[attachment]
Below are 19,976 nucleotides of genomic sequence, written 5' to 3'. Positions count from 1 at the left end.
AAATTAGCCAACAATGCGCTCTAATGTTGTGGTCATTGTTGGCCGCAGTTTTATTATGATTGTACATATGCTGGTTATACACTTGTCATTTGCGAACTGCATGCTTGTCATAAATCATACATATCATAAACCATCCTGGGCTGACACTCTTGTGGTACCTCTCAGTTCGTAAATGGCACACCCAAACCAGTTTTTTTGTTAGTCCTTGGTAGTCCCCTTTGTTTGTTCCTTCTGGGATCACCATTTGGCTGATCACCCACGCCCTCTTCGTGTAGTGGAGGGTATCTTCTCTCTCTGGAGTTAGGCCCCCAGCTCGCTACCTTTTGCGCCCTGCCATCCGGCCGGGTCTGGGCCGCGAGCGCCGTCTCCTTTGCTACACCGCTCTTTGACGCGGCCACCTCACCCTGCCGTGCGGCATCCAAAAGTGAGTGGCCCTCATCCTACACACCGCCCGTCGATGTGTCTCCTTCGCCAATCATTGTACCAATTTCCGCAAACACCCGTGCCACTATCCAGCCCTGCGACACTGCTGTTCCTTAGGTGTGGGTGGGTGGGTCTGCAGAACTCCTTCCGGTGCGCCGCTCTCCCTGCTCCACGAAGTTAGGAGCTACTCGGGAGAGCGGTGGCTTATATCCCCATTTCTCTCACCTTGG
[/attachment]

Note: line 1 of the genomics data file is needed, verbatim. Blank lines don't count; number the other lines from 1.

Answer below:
Below are 19,976 nucleotides of genomic sequence, written 5' to 3'. Positions count from 1 at the left end.